A series of leaks has rocked the National Security Agency over the past few years, resulting in digital spy tools strewn across the web that have caused real damage both inside and outside the agency. Many of the breaches have been relatively simple to carry out, often by contractors like the whistleblower Edward Snowden, who employed just a USB drive and some chutzpah. But the most recently revealed breach, which resulted in state secrets reportedly being stolen by Russian spies, was caused by an NSA employee who pleaded guilty Friday to bringing classified information to his home, exposing it in the process. And all, reportedly, to update his resume.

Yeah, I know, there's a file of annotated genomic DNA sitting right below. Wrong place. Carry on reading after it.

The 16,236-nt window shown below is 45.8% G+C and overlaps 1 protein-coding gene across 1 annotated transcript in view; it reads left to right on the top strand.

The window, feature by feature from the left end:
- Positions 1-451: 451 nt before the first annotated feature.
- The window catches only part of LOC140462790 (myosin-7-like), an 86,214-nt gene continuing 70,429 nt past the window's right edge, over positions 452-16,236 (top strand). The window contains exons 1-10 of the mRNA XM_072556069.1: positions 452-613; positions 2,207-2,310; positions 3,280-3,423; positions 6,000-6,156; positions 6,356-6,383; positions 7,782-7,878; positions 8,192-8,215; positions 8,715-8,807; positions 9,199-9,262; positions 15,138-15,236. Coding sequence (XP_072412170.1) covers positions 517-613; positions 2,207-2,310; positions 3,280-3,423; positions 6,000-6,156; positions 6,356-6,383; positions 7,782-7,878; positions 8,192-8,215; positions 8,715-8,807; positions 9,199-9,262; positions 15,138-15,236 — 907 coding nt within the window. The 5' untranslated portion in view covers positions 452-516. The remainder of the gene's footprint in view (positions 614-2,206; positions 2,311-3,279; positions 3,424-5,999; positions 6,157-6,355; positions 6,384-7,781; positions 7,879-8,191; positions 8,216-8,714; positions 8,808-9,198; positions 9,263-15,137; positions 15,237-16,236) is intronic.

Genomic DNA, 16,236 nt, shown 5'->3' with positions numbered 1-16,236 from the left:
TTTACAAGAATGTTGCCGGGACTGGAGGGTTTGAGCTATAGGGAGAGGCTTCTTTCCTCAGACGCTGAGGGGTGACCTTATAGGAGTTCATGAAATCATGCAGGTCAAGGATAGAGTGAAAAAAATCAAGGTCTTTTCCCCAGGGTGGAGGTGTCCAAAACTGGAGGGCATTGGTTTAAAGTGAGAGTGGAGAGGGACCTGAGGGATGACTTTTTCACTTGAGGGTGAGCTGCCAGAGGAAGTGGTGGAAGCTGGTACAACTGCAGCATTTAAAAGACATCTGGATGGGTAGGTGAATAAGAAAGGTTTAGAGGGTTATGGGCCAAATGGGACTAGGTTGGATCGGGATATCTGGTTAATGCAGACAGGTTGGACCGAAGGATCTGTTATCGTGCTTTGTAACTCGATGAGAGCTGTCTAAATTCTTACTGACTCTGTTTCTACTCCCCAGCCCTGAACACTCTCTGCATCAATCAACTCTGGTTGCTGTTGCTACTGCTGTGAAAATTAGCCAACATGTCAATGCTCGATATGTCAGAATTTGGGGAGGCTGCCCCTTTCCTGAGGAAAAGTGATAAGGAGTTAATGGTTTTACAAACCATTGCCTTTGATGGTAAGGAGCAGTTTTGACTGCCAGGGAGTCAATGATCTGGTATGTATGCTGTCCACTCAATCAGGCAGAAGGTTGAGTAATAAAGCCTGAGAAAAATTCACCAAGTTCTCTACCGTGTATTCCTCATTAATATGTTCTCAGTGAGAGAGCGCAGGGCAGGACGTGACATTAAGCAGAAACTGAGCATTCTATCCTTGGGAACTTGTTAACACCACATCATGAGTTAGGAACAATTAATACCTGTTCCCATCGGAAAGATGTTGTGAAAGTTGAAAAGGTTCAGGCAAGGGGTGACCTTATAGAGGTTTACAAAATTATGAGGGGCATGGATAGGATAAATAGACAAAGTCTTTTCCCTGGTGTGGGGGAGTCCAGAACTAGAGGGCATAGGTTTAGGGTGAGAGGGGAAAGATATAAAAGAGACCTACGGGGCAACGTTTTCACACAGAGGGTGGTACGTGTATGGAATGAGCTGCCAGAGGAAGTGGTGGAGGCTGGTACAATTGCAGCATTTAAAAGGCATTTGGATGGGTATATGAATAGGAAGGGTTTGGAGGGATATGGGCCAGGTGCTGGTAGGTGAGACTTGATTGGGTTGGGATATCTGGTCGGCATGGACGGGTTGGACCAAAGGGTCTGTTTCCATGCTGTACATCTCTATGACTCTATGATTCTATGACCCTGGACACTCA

The Justice Department Friday announced that Nghia Hoang Pho, a 67-year-old from Ellicott City, Maryland, has admitted to willful retention of national defense information. He'll face up to 10 years in prison, but is free until his sentencing in early April. Pho is a naturalized United States citizen originally from Vietnam. Pho illegally mishandled classified information in spite of being an agent in the NSA's elite Tailored Access Operations foreign hacking group (now called Computer Network Operations) from 2006 to 2016. Though it's somewhat astonishing that someone with his position and training would cause such a basic breach, Pho brought classified data and paper documents to his home between 2010 and 2015. The New York Times, which originally reported on Pho's case before his identity was known, notes that he seems to have been charged in March 2015.